Almada, 21, is the best example. It was clear from a young age that he was a talented player, but his debut with Argentina’s national team didn’t come until September, near the end of his first season with Atlanta.
“Years ago, it wouldn’t have happened,” MLS commissioner Don Garber told ESPN in Qatar. “A national team coach will say, ‘Hey, if you go play Major League Soccer, you’re not going to be part of the national team pool anymore.’ It has changed dramatically. Now our games are watched by national teams because they saw the success of playing for an MLS club and how they continue to develop, becoming the best players they can eventually be. the best player of the national team.”
Garber never shied away from the league’s long-term goal of becoming one of the best leagues in the world. How it is defined is always somewhat open to interpretation. What is “the best in the world” anyway? If it’s in the top five, then there’s years—perhaps decades—of work to do. There’s a good chance it won’t happen at all. If it’s a top 10, then there are some compelling arguments that MLS might already be there.
“It’s really hard, and here I mean you can use any number of different criteria to try to get quality: money spent, head-to-head competition — it’s really hard because that MLS doesn’t take that test,” Thorrington said. . “Almost everybody who comes from a stronger league — and I’ve had this conversation, we’ve had these players — they come to MLS and you talk to them, whether it’s Wayne Rooney, whether it’s Thierry Henry, whatever. Carlos Vela, For one of these guys, playing in MLS is an eye-opening experience.
“It’s really hard to measure an MLS team based on MLS conditions and the inherent nature of our travel climate, the humidity, all the rest of it … and try to kind of teleport it into another league. internal.”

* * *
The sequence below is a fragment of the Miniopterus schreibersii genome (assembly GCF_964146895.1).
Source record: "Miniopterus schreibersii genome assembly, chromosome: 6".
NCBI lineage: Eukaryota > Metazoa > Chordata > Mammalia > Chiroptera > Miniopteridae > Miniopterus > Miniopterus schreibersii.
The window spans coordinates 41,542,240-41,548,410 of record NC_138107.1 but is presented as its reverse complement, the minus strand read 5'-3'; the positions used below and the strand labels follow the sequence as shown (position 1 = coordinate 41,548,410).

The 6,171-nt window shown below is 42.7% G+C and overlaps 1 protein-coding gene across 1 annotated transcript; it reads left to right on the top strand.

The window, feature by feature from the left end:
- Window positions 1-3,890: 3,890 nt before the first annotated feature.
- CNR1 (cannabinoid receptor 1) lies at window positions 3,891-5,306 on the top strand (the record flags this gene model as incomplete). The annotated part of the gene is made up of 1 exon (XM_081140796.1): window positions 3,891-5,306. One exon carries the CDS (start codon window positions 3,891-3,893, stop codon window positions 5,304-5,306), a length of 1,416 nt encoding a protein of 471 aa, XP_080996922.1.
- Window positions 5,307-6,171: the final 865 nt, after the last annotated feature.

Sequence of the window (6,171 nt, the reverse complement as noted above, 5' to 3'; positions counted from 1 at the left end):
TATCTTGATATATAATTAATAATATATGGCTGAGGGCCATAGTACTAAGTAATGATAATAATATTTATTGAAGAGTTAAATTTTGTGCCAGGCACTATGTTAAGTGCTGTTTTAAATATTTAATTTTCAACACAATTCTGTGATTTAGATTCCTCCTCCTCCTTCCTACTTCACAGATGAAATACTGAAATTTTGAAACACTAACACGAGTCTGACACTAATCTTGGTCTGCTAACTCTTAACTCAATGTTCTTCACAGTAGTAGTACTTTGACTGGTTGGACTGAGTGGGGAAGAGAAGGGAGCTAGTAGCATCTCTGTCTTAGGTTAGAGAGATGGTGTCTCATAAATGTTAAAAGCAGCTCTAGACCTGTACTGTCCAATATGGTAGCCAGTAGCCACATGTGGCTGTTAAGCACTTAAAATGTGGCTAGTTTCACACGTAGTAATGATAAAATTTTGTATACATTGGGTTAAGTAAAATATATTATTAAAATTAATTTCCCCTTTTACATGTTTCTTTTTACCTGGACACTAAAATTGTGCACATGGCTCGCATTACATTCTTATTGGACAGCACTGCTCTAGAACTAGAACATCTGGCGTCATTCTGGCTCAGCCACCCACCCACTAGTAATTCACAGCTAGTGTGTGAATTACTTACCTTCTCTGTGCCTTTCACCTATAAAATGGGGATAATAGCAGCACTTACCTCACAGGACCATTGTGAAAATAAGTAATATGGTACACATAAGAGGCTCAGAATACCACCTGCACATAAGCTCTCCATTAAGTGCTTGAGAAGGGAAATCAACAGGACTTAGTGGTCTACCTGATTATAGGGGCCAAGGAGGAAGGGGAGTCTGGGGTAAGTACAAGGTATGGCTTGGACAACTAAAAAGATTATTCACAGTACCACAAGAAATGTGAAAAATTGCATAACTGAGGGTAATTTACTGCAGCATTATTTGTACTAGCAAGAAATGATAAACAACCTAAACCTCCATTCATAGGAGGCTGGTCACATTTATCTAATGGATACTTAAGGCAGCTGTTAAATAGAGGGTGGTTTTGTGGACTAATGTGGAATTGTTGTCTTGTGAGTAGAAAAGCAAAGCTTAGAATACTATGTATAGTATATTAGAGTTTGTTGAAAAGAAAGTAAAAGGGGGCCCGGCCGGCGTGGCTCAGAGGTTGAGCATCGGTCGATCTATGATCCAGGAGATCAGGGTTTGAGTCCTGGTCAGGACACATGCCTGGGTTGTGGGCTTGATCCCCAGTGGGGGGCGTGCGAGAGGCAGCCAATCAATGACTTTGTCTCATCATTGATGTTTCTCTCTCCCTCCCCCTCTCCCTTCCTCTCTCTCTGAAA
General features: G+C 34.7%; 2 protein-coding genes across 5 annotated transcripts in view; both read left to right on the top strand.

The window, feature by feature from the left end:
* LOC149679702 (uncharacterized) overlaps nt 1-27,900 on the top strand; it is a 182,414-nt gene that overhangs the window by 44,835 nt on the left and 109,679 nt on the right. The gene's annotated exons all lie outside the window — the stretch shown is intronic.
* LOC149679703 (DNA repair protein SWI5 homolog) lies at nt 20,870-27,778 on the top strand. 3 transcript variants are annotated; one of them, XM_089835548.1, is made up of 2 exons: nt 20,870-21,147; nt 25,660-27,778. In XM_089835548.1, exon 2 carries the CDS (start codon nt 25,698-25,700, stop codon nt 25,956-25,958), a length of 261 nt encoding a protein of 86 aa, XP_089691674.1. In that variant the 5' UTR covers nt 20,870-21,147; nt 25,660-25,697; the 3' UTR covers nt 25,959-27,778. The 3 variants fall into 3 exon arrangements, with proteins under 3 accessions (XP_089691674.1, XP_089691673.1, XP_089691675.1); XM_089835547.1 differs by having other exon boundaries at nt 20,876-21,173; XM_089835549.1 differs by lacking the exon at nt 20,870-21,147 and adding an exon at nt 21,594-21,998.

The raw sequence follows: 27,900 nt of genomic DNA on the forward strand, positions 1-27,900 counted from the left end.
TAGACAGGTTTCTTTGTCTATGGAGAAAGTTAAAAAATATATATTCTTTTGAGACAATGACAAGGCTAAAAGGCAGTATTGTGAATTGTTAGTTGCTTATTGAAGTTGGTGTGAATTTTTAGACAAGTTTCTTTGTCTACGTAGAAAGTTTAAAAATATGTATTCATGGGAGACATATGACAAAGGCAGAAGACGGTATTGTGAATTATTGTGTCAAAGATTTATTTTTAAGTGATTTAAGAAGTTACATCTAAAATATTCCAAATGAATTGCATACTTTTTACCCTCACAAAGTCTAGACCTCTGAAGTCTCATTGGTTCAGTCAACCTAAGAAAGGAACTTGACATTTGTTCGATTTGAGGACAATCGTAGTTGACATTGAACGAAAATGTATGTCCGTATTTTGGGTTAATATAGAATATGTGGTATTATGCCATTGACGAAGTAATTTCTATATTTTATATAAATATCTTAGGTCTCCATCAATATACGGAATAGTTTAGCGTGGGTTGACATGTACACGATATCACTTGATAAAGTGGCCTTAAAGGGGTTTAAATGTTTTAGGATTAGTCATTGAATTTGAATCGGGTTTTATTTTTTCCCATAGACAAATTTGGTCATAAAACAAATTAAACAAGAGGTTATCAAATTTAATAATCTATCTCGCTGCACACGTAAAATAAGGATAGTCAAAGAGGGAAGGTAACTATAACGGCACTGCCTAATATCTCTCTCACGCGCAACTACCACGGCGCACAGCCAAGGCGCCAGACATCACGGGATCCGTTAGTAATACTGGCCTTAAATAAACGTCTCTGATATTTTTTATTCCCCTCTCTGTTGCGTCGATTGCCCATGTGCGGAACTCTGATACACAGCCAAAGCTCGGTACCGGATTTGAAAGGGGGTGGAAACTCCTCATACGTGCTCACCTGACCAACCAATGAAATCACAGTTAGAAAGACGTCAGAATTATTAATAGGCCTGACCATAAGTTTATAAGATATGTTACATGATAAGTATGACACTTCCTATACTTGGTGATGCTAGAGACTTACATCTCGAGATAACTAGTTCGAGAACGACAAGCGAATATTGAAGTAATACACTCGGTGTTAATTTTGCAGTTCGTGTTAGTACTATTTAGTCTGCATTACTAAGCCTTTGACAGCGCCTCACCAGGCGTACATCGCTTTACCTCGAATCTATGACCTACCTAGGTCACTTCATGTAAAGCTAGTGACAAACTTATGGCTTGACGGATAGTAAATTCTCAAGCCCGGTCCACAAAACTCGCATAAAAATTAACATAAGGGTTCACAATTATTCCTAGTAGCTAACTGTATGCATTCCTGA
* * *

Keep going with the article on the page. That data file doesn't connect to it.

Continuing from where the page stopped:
We will get an interesting data point on February 2, when the Seattle Sounders will become the first MLS club to play in the Club World Cup against the winner of Auckland City (New Zealand) and Al Ahly SC (Egypt). . the chance to play with Real Madrid. But even then, the small sample size of Seattle’s participation in Morocco — halfway through their 2023 preseason — precludes meaningful lessons.
This summer’s League Cup — a new World Cup-style tournament involving Liga MX and MLS clubs — is another chance for MLS to measure its progress. Although the Sounders won the CONCACAF Champions League last year, the common perception is that the Mexican league still dominates North America. In terms of popularity, it’s not a question – Liga MX has consistently had a larger television audience in the United States than MLS – but it’s logical to assume that it gets a lot of viewers based on the perception that it’s a better product.
While there is a natural rivalry between the leagues in their approach, it is more of a collaboration. As co-hosts of the 2026 World Cup, the USA, Mexico and Canada have a unique incentive to generate as much collective enthusiasm for the sport as possible in three and a half years.
“Anyone involved in soccer in the United States, Mexico or Canada, we look at the World Cup as a north star where we can work together over the next few years to continue building the game so that when the World Cup is here we will be able to use that almost like rocket fuel to help develop the game,” Garber said.